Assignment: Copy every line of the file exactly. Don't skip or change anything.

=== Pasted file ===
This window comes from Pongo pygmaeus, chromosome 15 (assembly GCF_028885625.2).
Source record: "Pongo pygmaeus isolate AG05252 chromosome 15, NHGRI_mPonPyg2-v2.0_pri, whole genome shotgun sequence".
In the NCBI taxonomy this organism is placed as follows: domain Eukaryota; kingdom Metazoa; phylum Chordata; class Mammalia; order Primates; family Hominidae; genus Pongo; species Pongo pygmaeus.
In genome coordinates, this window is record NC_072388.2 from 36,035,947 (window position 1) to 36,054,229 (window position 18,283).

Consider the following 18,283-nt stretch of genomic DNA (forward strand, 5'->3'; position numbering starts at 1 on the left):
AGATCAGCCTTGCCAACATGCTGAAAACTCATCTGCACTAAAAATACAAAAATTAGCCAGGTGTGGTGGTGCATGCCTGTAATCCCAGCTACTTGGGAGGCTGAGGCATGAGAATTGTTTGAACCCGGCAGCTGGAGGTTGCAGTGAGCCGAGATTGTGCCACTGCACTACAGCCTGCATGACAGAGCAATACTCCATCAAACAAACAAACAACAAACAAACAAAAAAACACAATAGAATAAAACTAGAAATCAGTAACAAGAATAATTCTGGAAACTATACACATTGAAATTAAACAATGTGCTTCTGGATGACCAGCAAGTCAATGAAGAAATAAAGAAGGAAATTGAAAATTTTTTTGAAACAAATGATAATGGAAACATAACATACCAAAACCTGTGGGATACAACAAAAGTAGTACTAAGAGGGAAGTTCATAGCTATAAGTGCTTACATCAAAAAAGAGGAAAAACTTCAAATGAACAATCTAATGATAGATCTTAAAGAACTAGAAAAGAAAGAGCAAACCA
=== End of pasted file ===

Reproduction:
This window comes from Pongo pygmaeus, chromosome 15 (assembly GCF_028885625.2).
Source record: "Pongo pygmaeus isolate AG05252 chromosome 15, NHGRI_mPonPyg2-v2.0_pri, whole genome shotgun sequence".
In the NCBI taxonomy this organism is placed as follows: domain Eukaryota; kingdom Metazoa; phylum Chordata; class Mammalia; order Primates; family Hominidae; genus Pongo; species Pongo pygmaeus.
In genome coordinates, this window is record NC_072388.2 from 36,035,947 (window position 1) to 36,054,229 (window position 18,283).

Consider the following 18,283-nt stretch of genomic DNA (forward strand, 5'->3'; position numbering starts at 1 on the left):
AGATCAGCCTTGCCAACATGCTGAAAACTCATCTGCACTAAAAATACAAAAATTAGCCAGGTGTGGTGGTGCATGCCTGTAATCCCAGCTACTTGGGAGGCTGAGGCATGAGAATTGTTTGAACCCGGCAGCTGGAGGTTGCAGTGAGCCGAGATTGTGCCACTGCACTACAGCCTGCATGACAGAGCAATACTCCATCAAACAAACAAACAACAAACAAACAAAAAAACACAATAGAATAAAACTAGAAATCAGTAACAAGAATAATTCTGGAAACTATACACATTGAAATTAAACAATGTGCTTCTGGATGACCAGCAAGTCAATGAAGAAATAAAGAAGGAAATTGAAAATTTTTTTGAAACAAATGATAATGGAAACATAACATACCAAAACCTGTGGGATACAACAAAAGTAGTACTAAGAGGGAAGTTCATAGCTATAAGTGCTTACATCAAAAAAGAGGAAAAACTTCAAATGAACAATCTAATGATAGATCTTAAAGAACTAGAAAAGAAAGAGCAAACCA